Born 1960, in the West Country of England, Graham’s art training was completed at Salisbury College of Art in Wiltshire. Trained as a graphic designer, he nevertheless found that solutions to many projects gravitated towards illustrated versions, thus in his final and fourth year, illustration became his specialised subject.
Influenced by his love of the horror genre and the music and lyrics of the emerging UK punk scene, he sought a style and approach that encapsulated both. Moving to London in 1980, Graham’s freelance career slowly took shape as clients and commissions were found and professional relationships established.
Within the first two years a chance contact brought him to the office of Palace Pictures and a commission to create a UK poster for their second theatrical release, ‘The Evil Dead’. Such was the success of the film that further commisions soon began to fill his schedule resulting in numerous VHS sleeves, thus establishing Graham’s career as a genre artist. Palace Pictures commissioned the ‘A Nightmare On Elm Street’ poster for the UK release. This opened up new possibilities with it’s marked difference in style and technique. During this first decade of work, in addition to the horror commissions, Graham also worked on book covers, magazine illustrations, record covers and in advertising.
In 1992, Palace Pictures fell into administration leaving a gap in the home entertainment industry, where innovative and daring cinema had flourished. Already established within the auspices of film promotions agency The Creative Partnership, based in Soho, Graham also found work with the emerging Tartan Films. Though the majority of his work for the client was not illustration, over the following ten years he worked on a vast catalogue of titles, either adapting existing designs or creating new images using photography and photoshop. This period saw many theatrical release posters, but also marked the move from VHS to dvd, particularly through his work on the ‘Tartan Asia Extreme’ brand. Much like Palace Pictures in the previous decade, Tartan fell victim to market forces and closed their doors in 2008. Interestingly, one of the final commissions from the company was the only illustration they had asked of him, a painting for Jodorowsky’s ‘El Topo’ (ultimately unused).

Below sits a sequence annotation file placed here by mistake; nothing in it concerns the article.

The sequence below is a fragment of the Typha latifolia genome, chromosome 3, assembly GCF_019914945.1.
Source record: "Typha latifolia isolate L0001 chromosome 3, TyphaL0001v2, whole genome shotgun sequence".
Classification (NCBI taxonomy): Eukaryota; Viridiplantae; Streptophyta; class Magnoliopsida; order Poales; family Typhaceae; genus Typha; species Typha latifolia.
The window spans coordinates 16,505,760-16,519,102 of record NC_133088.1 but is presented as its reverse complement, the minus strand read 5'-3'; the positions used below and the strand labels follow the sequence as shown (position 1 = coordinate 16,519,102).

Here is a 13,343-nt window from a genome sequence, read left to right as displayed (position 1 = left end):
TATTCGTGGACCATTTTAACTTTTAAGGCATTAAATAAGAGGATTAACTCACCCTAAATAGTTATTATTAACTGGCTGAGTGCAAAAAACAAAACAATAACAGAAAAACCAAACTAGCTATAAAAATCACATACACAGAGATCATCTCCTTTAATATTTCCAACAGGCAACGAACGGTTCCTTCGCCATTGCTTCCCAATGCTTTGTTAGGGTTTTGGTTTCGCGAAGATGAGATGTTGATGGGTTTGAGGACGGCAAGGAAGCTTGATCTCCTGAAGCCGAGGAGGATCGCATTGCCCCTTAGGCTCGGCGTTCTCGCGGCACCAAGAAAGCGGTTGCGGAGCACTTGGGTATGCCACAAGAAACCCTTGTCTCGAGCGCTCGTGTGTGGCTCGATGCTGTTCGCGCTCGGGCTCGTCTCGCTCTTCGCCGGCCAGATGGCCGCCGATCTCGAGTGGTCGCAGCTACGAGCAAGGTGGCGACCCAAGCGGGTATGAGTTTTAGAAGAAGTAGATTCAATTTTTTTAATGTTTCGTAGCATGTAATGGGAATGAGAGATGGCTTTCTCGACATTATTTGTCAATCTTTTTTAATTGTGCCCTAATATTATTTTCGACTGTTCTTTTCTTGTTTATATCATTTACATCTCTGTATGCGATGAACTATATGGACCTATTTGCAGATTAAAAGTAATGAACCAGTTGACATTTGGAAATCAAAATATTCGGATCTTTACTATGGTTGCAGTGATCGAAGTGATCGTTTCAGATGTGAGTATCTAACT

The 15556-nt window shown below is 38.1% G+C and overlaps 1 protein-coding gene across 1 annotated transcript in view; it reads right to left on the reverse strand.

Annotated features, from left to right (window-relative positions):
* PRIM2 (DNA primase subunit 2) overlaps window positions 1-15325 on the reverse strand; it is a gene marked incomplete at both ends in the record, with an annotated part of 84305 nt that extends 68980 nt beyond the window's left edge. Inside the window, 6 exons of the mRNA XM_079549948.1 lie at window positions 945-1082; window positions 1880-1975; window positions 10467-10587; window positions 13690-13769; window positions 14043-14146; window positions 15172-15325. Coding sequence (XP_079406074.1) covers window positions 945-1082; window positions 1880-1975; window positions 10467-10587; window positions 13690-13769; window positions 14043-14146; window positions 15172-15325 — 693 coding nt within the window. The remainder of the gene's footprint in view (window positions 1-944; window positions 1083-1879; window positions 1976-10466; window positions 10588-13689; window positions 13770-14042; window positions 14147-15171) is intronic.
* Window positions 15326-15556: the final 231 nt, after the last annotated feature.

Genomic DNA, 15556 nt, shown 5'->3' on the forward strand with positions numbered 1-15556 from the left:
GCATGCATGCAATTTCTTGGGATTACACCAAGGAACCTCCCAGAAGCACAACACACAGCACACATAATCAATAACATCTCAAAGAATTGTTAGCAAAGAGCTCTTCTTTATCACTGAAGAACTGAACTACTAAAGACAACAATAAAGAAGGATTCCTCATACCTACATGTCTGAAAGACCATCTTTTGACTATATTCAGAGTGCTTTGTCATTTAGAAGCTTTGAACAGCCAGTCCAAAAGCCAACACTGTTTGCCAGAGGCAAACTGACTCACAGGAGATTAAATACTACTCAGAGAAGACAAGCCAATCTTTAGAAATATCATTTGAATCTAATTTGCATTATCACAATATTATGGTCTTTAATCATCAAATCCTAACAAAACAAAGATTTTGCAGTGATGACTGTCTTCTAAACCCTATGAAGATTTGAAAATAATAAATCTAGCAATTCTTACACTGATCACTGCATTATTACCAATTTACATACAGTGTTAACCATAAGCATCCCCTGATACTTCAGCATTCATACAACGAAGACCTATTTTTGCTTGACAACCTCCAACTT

This was to provide a pointer to the next chapter in Graham’s work…
In 2010, Arrow Video contacted Graham with a commission to illustrate their reissue of the 1986 film ‘Slaughter High’. Seeking a link to the period of the film’s original release, this marked a move away from the established photoshop conventions of DVD marketing. Arrow provided a supportive platform for illustration, an enduring strategy that has brought a new generation of film fans to the possibilities of the painted image.
Whilst most artists now work digitally, Graham remains dedicated to the medium that has supported him throughout his professional career, paint on paper.
As well as proving to be a satisfying process, all paintings are retained either for exhibition or for sale.
Whilst firmly embedded in the world of horror, current projects include vinyl LP sleeves, posters, private commisions and work with some of the UK’s premiere horror festivals.
Following can be found a selection of work categorised in a number of galleries, these will be updated as new work is completed. In addition, regular updates on events and commissions will appear in the site’s news column.
Prints are available, but until an online shop is finalised, details for these are provided on request when purchases can easily be made.